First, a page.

“Rog and Pete” by Jean-Luc, subject to Creative Commons license.

Updated post (February 27, 2015): As they were not too long ago in the post below, Bassford Remele lawyers got schooled again this week on the forum defendant rule, this time as counsel for defendant Ear, Nose and Throat SpecialtyCare of Minnesota, P.A…. Better them than you, right? Don’t forget the forum defendant rule.

Original post (January 28, 2015)Citizens from different states on opposite sides with claims in which over $75,000 is at stake can fight it out in federal court rather than state court based on what is called “diversity jurisdiction.” Except when they cannot. Without certain prerequisites, they cannot even when both the plaintiff and the defendant are, like, “It’s cool, Judge. We all like you and we want to stay here in this court. We like it here!” They cannot when an out-of-state plaintiff brings a lawsuit in state court against an in-state defendant and the in-state defendant seeks to remove the case to federal court. (The defendant cannot rightly claim fear of some kind of state court bias, right? What federalism concern would the in-state defendant have?)


Flickr Creative Commons phote by Simon Scott

Flickr Creative Commons phote by Simon Scott

Lawyer ethics are implicated in blogging. For starters, there is, of course, the lawyer’s obligation of confidentiality (Minn. R. Prof. Cond. 1.4). Also, in my opinion, ethical rules regarding conflicts of interest may be implicated.

Minn. R. Prof. Cond. 1.8, for example, provides, “A lawyer shall not use information relating to representation of a client to the disadvantage of the client unless the client gives informed consent, except as permitted or required by these rules.” So, for example, I would suggest that a blog post that is drawn from experience in one’s practice, which is disadvantageous to one’s client but does not identify one’s client or any of her confidential information, still seems unethical to me. You cannot use your experience in your client’s case, I would suggest, to advocate a position in public that disadvantages your client. At least certainly not a current client.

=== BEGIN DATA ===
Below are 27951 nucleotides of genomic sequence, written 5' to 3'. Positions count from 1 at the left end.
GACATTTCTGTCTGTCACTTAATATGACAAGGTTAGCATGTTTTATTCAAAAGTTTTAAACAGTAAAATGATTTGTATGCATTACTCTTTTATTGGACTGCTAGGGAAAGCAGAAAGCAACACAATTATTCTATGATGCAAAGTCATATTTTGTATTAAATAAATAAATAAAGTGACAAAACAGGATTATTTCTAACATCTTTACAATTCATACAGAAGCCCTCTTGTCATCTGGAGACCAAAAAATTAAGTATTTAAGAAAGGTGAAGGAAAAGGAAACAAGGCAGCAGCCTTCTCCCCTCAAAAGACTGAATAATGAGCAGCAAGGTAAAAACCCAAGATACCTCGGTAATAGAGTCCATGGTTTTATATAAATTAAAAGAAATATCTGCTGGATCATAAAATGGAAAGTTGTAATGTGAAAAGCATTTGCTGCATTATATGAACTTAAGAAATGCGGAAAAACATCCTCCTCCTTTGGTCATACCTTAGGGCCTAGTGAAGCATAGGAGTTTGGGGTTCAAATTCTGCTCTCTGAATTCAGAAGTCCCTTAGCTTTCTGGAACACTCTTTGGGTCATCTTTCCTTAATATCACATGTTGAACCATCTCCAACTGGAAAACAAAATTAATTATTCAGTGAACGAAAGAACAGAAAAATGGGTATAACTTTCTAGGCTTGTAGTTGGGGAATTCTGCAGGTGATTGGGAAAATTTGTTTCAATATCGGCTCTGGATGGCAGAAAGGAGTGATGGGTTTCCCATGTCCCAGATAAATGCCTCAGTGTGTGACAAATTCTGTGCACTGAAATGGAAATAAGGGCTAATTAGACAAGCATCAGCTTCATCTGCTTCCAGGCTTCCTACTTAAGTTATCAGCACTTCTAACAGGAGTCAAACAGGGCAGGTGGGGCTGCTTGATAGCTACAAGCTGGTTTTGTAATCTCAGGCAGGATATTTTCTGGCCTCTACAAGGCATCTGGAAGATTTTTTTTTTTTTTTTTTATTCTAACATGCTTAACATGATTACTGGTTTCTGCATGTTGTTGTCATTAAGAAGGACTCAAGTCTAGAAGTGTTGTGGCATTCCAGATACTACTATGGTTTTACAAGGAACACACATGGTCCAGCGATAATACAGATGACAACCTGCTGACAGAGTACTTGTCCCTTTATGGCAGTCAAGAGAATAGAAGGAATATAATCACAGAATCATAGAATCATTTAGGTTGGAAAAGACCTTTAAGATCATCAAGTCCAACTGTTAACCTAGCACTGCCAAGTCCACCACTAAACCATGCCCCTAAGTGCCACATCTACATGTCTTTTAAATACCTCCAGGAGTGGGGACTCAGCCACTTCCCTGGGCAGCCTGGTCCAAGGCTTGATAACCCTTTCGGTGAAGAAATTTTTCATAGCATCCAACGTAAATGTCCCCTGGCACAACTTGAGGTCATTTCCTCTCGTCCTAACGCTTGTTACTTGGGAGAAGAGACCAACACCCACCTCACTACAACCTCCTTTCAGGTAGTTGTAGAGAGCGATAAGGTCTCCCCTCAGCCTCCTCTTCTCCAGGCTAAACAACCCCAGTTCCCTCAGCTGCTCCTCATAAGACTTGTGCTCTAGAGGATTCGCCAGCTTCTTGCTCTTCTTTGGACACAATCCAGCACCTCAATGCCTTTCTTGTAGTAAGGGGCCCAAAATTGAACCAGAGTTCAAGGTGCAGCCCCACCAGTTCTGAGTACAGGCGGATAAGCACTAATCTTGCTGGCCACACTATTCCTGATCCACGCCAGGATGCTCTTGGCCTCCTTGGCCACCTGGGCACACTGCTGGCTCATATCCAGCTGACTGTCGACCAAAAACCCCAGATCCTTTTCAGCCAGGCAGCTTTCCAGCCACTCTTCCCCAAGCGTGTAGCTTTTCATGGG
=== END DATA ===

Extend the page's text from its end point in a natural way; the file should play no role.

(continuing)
And, of course, there are rules under section 7, “Information about Legal Services,” that all need to be respected. You cannot tout yourself as an expert in ______ when you are not and so on. And, you must observe the lawyer ethics catch-all provisions, Section 8 (“Maintaining the Integrity of the Profession”), 8.4 (“Misconduct”), 8.4(b)(“don’t be a criminal”), 8.4(c) (“don’t be a liar”), 8.4(d) (“don’t be a jerk”), 8.4(g) (“don’t be a bigot”) etc.

But what about journalistic ethics rules? Do these rules apply to legal blogging?


Fishing IconI am frequently asked if Minnesota Litigator results in actual legal work for LEVENTHAL pllc, my law firm. Will blogging get your law firm business?

Judging from what the largest law firms in our state are doing these days, assuming that these sophisticated multi-million dollar businesses do not allocate resources without a profit motive and with due diligence, the answer might well be yes (see Faegre, Fredriksen, Dorsey, Stinson Leonard, Briggs). Legal blogs are worthwhile legal marketing.